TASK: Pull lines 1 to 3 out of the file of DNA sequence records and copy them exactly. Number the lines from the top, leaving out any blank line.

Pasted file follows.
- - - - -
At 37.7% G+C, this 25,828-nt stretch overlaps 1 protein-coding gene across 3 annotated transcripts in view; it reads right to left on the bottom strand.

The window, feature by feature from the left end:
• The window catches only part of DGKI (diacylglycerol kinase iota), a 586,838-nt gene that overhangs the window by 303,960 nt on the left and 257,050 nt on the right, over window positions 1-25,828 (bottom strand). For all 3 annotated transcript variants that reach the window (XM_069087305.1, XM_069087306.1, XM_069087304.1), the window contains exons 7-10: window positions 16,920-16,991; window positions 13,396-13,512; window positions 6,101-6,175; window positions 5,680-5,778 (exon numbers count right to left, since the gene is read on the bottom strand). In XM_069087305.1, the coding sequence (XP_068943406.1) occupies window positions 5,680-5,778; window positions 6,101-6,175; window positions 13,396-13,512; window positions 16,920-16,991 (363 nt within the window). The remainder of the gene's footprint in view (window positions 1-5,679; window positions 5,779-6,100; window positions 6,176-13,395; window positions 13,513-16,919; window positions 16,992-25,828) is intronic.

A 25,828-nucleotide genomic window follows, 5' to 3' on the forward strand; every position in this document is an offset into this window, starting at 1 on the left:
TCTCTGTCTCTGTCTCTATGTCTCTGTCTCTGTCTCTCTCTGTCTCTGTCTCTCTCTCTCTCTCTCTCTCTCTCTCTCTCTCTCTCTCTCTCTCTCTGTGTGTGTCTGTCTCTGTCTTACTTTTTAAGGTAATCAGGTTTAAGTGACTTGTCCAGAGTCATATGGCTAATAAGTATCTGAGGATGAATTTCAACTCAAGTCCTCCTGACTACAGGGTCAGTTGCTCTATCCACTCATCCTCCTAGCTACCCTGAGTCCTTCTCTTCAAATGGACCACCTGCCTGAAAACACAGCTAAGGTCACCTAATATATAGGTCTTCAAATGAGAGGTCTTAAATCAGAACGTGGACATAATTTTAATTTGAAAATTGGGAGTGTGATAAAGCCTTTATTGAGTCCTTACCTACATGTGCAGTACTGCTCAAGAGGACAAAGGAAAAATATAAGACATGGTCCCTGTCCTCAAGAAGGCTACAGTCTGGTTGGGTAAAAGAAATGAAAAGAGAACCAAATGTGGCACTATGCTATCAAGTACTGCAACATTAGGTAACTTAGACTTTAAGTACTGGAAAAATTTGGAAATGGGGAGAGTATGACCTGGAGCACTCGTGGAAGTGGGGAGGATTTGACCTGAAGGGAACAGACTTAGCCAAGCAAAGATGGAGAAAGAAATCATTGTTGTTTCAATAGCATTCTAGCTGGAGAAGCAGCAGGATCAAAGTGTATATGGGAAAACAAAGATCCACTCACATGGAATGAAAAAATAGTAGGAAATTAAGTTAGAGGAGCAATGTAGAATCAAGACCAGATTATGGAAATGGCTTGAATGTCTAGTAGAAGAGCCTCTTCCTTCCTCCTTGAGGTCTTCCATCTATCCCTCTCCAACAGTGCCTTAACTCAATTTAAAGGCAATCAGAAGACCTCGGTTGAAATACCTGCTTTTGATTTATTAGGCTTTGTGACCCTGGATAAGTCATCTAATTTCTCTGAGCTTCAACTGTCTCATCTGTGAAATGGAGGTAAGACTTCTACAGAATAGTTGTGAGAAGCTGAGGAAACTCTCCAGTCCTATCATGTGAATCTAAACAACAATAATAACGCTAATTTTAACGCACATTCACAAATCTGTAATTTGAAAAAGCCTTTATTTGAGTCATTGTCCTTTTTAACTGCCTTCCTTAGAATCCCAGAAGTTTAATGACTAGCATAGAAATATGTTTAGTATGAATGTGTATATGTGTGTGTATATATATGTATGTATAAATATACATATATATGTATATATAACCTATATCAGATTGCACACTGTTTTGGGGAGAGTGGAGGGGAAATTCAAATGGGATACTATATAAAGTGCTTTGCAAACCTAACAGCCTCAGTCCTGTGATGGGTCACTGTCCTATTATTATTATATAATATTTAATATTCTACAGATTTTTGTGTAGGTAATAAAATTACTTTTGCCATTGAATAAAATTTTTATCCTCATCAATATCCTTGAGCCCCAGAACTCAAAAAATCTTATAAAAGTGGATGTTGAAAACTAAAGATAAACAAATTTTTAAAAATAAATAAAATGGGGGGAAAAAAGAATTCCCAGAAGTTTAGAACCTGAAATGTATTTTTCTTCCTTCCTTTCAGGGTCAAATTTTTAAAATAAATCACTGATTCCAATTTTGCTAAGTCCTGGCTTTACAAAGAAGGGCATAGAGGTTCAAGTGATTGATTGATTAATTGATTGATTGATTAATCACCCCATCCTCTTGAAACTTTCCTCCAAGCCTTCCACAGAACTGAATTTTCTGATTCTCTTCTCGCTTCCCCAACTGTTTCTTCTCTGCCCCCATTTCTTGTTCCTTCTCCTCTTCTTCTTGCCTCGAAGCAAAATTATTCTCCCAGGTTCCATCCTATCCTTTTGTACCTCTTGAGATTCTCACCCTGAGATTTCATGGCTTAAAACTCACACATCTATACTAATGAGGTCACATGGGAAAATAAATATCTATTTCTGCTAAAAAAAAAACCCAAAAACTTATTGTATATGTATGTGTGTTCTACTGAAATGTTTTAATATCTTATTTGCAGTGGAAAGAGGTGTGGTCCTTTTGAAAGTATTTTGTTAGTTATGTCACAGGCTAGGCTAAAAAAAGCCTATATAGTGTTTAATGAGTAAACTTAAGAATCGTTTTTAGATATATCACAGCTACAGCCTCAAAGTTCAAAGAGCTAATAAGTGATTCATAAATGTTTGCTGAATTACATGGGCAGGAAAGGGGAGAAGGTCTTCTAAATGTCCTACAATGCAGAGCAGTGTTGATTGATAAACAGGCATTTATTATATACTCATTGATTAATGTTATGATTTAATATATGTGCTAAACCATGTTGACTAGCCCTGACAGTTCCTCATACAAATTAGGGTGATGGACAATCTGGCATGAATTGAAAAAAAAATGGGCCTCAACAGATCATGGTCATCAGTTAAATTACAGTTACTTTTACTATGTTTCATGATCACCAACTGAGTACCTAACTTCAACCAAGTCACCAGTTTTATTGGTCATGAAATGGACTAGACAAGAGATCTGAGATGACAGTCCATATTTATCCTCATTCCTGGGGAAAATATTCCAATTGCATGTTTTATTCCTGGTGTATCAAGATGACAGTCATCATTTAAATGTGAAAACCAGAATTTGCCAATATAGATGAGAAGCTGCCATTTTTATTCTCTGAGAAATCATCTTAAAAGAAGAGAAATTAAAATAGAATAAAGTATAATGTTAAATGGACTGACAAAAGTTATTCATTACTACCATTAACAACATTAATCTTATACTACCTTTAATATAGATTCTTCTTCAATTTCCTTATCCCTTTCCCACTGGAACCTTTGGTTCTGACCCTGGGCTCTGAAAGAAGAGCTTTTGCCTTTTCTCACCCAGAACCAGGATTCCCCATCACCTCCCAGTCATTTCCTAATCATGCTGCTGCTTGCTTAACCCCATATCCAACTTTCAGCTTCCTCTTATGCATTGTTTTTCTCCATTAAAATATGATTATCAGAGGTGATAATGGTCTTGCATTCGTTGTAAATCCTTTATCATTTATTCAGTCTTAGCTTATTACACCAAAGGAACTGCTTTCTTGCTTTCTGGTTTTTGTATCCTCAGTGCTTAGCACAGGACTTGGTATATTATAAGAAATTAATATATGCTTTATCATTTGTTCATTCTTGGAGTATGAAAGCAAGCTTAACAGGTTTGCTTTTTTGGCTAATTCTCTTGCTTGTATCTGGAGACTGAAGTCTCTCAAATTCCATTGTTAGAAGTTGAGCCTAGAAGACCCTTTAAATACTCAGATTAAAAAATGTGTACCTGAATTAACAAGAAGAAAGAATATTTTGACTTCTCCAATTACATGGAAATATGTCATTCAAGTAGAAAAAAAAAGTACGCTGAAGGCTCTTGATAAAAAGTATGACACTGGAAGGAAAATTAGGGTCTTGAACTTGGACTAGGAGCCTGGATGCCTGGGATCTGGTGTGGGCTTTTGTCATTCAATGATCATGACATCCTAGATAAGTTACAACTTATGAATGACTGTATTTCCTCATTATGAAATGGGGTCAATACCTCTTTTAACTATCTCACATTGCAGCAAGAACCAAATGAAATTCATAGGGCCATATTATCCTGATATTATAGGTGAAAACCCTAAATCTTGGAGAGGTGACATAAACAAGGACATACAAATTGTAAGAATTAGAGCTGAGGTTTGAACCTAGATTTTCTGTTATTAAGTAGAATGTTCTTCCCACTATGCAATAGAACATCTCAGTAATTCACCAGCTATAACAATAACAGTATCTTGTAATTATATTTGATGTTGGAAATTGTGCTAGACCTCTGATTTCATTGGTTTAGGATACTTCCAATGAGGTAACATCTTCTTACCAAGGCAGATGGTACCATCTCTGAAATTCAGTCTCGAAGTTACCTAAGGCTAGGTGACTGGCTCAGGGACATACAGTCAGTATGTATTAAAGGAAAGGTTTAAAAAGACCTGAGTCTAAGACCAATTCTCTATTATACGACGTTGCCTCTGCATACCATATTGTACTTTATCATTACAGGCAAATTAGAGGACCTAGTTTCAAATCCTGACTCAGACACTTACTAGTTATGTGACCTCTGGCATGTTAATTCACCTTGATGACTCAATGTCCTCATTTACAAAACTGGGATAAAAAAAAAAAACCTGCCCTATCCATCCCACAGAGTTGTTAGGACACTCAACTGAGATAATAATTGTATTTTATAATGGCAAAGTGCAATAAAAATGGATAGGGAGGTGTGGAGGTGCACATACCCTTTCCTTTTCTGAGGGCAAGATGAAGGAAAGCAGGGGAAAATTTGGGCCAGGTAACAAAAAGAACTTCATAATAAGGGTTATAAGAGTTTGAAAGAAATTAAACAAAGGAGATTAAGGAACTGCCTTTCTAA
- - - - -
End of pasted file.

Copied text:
At 37.7% G+C, this 25,828-nt stretch overlaps 1 protein-coding gene across 3 annotated transcripts in view; it reads right to left on the bottom strand.

The window, feature by feature from the left end:
• The window catches only part of DGKI (diacylglycerol kinase iota), a 586,838-nt gene that overhangs the window by 303,960 nt on the left and 257,050 nt on the right, over window positions 1-25,828 (bottom strand). For all 3 annotated transcript variants that reach the window (XM_069087305.1, XM_069087306.1, XM_069087304.1), the window contains exons 7-10: window positions 16,920-16,991; window positions 13,396-13,512; window positions 6,101-6,175; window positions 5,680-5,778 (exon numbers count right to left, since the gene is read on the bottom strand). In XM_069087305.1, the coding sequence (XP_068943406.1) occupies window positions 5,680-5,778; window positions 6,101-6,175; window positions 13,396-13,512; window positions 16,920-16,991 (363 nt within the window). The remainder of the gene's footprint in view (window positions 1-5,679; window positions 5,779-6,100; window positions 6,176-13,395; window positions 13,513-16,919; window positions 16,992-25,828) is intronic.